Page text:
Many of us grew up in a sort of “purity culture”, where sex was taught in terms of transactions and marriage. We were taught that virginity somehow made you a good/better person, and that anyone who had or desired to have sex was evil, dirty, worthless, or a slut. They also promised us perfect marriages and relationships if we just didn’t touch or kiss before we got married…and of course, we had to get married to have the sex to make the babies to have the perfect christian family to win the culture war! This is a false dichotomy, a fallacy of black-and-white ideals based in unhealthy patriarchal standards. Sex isn’t the ultimate sin or even “bad”. It can be a fulfilling, healthy thing… even outside of marriage relationships!

Note: If you are choosing to abstain from sex on your own terms without being shamed into doing (or not doing!) something that you don’t choose, that is fine. I think that for some people, chastity can be a healthy state. However, if one chooses to teach chastity, it must be in a way that respects personal choice, does not shame survivors of abuse, and teaches autonomy and healthy sexuality.

Sex Miseducation

HA note: The following is reprinted with permission from Libby Anne’s blog Love Joy Feminism. It was originally published on Patheos on July 18, 2011.

Children who go to public school receive sex education. Some sex education programs are better than others, some are more comprehensive, others less so, but at least children attending public schools get sex education. I didn’t. My parents never told me about sex, never had “the talk” with me, nothing. My parents taught me that sex within marriage was the most wonderful thing ever but that sex before marriage was the most sinful thing ever, but they never actually explained what sex was. They just told us that it was a “special way of loving.” Weird? Yes. In an ideal world children will learn both about sex and to hold a healthy view of sexuality from their parents. Unfortunately, this is not an ideal world.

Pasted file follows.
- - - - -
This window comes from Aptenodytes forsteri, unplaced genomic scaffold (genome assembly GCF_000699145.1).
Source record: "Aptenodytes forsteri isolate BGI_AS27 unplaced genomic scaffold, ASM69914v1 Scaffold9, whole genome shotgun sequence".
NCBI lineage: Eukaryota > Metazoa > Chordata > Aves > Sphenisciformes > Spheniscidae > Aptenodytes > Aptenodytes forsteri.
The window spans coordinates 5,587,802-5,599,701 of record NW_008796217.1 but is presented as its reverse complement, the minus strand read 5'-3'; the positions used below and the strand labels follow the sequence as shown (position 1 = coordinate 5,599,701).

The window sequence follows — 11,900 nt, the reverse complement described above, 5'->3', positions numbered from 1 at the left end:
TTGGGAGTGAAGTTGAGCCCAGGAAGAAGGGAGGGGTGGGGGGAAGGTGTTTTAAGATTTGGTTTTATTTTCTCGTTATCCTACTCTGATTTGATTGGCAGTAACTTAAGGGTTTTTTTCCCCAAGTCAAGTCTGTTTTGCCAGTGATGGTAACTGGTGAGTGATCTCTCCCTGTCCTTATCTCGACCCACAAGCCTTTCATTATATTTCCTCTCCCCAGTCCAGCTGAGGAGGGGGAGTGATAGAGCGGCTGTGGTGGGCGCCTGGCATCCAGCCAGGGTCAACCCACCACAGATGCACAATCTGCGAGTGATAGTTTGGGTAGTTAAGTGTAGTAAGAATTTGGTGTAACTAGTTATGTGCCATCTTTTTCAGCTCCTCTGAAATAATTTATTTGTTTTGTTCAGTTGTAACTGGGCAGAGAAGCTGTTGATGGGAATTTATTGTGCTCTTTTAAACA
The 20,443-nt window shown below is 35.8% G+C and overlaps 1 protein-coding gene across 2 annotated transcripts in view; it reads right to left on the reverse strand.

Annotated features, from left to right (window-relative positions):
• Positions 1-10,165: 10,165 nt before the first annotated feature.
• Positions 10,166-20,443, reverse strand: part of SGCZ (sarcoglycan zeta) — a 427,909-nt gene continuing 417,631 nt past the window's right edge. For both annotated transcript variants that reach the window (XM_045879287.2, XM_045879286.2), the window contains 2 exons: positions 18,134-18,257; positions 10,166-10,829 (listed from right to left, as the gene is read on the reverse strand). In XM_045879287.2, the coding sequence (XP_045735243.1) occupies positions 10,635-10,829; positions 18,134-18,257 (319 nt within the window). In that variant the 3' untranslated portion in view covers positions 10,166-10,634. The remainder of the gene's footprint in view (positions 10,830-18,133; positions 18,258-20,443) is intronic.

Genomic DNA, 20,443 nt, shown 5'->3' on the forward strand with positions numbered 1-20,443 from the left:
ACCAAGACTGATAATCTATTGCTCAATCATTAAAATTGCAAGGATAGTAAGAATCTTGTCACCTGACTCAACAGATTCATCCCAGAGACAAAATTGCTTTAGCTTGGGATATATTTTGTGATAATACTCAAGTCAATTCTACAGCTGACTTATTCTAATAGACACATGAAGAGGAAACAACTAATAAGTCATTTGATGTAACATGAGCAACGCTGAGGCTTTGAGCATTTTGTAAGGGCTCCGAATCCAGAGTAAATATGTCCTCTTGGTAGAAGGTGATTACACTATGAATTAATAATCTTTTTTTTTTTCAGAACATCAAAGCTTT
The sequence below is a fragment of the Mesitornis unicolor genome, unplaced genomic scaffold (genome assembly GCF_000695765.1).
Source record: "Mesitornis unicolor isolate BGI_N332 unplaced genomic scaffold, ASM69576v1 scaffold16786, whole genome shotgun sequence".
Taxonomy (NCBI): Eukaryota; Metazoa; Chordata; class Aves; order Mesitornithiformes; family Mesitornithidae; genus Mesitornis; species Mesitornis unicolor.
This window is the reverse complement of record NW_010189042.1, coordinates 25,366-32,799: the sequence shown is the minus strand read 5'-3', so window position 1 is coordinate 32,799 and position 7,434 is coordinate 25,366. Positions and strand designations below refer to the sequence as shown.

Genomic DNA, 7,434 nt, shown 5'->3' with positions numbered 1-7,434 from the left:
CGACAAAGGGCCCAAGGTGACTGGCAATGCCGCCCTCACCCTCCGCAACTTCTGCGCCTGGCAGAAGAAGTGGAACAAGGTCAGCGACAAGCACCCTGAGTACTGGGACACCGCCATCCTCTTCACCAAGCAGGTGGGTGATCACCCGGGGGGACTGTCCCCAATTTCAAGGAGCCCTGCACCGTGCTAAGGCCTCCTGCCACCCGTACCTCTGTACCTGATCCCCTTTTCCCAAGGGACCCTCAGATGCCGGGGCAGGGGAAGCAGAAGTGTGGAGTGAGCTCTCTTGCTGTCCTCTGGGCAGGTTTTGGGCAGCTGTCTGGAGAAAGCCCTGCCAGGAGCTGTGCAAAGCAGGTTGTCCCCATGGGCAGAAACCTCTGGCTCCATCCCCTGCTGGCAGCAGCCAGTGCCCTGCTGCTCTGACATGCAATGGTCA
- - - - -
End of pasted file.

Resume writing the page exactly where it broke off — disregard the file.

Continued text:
Now of course, I was curious: just what was this “special way of loving?” What was this thing at once so dangerous and so wonderful? And why was it so taboo, kept hidden from me like a secret? I pieced this secret together here and there from various sources over the course of six or eight years using a variety of sources:

A Biology Textbook: When I was in middle school I found a description of sex in a biology textbook. The two or so sentences of clinical explanation horrified me, and I quickly closed the book and put it away, more confused, terrified, and ashamed than enlightened.

An Art Book: Around the same time, I found a book full of pictures of statues in a stack of art books my mother had gotten from the library. The statues were nude. I stared, fascinated, looking at the pictures in an effort to learn more about human anatomy. I then felt incredibly dirty and put the book away quickly before my mother could notice that I had seen it.

A Book Store: When I was around fifteen, I was at Barnes and Nobles and ran across a book on how to tell your child about sex. I hid behind the shelves of books and listened anxiously for footsteps. I skimmed the pages furtively, hungry for whatever information I could find, information that would help explain this confusing thing to me. Given that I was terrified of being found and that the time I had was limited, the only thing I remember learning was about masturbation, which I had never heard of before. I felt extremely guilty and dirty afterward.

A Christian Sex Guide: At some point during high school, I found a Christian guide to improving your sex life in my parents’ bedroom. Closing the door and extremely nervous I might be discovered, I leafed through the book, slightly concerned that my parents might be having marriage problems and very frightened of being caught looking at the book but more curious than anything else. After a few minutes, I returned the book to where I had found it, feeling guilty and dirty, but slightly wiser.